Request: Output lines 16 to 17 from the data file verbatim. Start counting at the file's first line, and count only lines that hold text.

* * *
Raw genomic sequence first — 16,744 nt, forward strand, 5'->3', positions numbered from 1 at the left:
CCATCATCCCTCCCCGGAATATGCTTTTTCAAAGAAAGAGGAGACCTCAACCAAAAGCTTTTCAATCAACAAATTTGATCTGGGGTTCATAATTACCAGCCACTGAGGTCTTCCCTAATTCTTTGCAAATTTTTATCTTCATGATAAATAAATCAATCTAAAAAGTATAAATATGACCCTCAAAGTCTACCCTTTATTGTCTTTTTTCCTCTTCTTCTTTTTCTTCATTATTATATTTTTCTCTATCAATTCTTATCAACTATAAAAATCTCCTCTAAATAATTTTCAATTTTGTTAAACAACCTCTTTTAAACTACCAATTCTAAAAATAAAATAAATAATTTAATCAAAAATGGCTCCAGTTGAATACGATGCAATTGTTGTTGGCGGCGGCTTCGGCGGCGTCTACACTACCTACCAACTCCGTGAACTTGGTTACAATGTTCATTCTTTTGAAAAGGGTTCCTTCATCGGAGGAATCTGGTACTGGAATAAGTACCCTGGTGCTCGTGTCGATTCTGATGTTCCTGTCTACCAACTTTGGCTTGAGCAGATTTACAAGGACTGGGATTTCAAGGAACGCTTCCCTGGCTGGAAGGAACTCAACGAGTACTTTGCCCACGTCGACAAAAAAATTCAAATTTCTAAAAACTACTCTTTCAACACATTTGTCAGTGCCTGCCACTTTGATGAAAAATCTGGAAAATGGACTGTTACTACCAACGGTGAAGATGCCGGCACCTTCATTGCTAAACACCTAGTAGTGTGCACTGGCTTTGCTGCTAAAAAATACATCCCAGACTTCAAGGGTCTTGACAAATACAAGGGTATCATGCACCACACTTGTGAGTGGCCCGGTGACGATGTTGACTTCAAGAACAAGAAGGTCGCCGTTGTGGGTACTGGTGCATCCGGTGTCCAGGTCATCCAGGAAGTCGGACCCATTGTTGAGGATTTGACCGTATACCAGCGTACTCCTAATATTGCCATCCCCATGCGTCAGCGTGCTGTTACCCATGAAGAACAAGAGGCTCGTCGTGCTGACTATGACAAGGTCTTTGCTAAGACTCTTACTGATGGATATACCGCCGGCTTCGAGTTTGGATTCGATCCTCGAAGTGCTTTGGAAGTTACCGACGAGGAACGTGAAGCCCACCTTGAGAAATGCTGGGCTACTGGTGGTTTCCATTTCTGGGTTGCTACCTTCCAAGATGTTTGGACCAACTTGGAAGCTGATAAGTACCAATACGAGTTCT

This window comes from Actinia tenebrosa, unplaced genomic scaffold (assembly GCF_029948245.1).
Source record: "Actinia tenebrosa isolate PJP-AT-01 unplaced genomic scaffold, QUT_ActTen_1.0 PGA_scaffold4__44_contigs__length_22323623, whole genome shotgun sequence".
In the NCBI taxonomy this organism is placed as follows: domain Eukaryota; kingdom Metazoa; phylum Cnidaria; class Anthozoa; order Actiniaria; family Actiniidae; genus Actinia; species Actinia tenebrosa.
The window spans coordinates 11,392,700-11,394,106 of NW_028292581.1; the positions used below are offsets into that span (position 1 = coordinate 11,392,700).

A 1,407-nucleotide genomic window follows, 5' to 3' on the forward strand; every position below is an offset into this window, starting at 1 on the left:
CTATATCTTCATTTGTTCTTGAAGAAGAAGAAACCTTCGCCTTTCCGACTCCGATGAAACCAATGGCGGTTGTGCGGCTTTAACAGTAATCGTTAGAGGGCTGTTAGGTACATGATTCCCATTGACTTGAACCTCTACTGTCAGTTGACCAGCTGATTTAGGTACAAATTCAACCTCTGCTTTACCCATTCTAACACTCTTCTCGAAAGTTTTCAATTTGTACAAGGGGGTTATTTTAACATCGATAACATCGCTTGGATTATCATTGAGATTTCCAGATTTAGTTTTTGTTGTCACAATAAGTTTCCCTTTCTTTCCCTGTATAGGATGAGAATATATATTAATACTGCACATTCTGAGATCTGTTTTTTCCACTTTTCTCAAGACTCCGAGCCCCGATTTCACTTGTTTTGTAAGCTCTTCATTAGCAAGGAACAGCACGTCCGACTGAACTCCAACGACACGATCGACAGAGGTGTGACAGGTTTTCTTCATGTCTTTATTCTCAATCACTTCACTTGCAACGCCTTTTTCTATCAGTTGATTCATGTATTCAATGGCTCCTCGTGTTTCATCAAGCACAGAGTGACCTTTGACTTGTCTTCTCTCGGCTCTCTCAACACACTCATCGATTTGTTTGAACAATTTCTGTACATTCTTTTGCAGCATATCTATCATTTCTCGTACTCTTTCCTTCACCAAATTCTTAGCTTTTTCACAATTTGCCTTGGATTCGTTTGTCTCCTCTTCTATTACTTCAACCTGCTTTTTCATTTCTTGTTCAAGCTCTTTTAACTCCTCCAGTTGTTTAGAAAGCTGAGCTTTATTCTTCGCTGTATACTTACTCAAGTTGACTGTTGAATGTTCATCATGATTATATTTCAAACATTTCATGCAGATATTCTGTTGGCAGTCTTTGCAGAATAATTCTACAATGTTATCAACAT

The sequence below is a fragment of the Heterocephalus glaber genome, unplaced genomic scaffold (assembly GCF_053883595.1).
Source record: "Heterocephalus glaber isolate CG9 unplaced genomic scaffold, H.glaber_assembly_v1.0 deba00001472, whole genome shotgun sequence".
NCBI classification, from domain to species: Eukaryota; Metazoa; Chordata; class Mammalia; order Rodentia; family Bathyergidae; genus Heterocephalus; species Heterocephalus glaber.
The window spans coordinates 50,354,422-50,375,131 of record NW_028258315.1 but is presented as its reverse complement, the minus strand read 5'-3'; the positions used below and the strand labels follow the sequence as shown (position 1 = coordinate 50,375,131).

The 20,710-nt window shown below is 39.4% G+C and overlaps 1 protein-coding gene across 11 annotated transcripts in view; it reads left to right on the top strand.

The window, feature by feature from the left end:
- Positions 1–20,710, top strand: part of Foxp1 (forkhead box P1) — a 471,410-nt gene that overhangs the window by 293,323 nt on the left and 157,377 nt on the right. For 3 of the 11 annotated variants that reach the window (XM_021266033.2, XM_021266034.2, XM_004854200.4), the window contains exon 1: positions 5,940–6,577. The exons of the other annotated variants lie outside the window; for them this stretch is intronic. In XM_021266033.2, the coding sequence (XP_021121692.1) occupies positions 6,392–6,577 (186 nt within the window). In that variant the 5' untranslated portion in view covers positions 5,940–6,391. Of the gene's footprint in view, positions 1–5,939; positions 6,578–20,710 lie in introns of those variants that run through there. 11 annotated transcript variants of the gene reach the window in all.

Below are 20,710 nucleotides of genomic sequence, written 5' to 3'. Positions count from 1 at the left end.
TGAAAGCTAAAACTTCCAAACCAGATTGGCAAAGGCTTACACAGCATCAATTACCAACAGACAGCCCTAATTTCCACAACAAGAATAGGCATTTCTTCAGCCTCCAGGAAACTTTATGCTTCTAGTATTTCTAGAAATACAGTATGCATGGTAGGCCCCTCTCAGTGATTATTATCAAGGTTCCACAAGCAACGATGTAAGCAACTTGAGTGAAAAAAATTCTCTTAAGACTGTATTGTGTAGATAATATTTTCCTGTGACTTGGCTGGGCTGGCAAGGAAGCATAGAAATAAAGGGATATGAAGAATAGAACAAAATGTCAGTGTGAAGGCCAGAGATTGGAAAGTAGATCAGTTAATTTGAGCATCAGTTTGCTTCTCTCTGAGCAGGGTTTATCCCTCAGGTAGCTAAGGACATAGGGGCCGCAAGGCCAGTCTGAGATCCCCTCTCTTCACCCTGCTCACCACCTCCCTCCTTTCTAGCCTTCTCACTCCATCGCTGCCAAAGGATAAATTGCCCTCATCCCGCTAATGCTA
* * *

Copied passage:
Below are 20,710 nucleotides of genomic sequence, written 5' to 3'. Positions count from 1 at the left end.
TGAAAGCTAAAACTTCCAAACCAGATTGGCAAAGGCTTACACAGCATCAATTACCAACAGACAGCCCTAATTTCCACAACAAGAATAGGCATTTCTTCAGCCTCCAGGAAACTTTATGCTTCTAGTATTTCTAGAAATACAGTATGCATGGTAGGCCCCTCTCAGTGATTATTATCAAGGTTCCACAAGCAACGATGTAAGCAACTTGAGTGAAAAAAATTCTCTTAAGACTGTATTGTGTAGATAATATTTTCCTGTGACTTGGCTGGGCTGGCAAGGAAGCATAGAAATAAAGGGATATGAAGAATAGAACAAAATGTCAGTGTGAAGGCCAGAGATTGGAAAGTAGATCAGTTAATTTGAGCATCAGTTTGCTTCTCTCTGAGCAGGGTTTATCCCTCAGGTAGCTAAGGACATAGGGGCCGCAAGGCCAGTCTGAGATCCCCTCTCTTCACCCTGCTCACCACCTCCCTCCTTTCTAGCCTTCTCACTCCATCGCTGCCAAAGGATAAATTGCCCTCATCCCGCTAATGCTA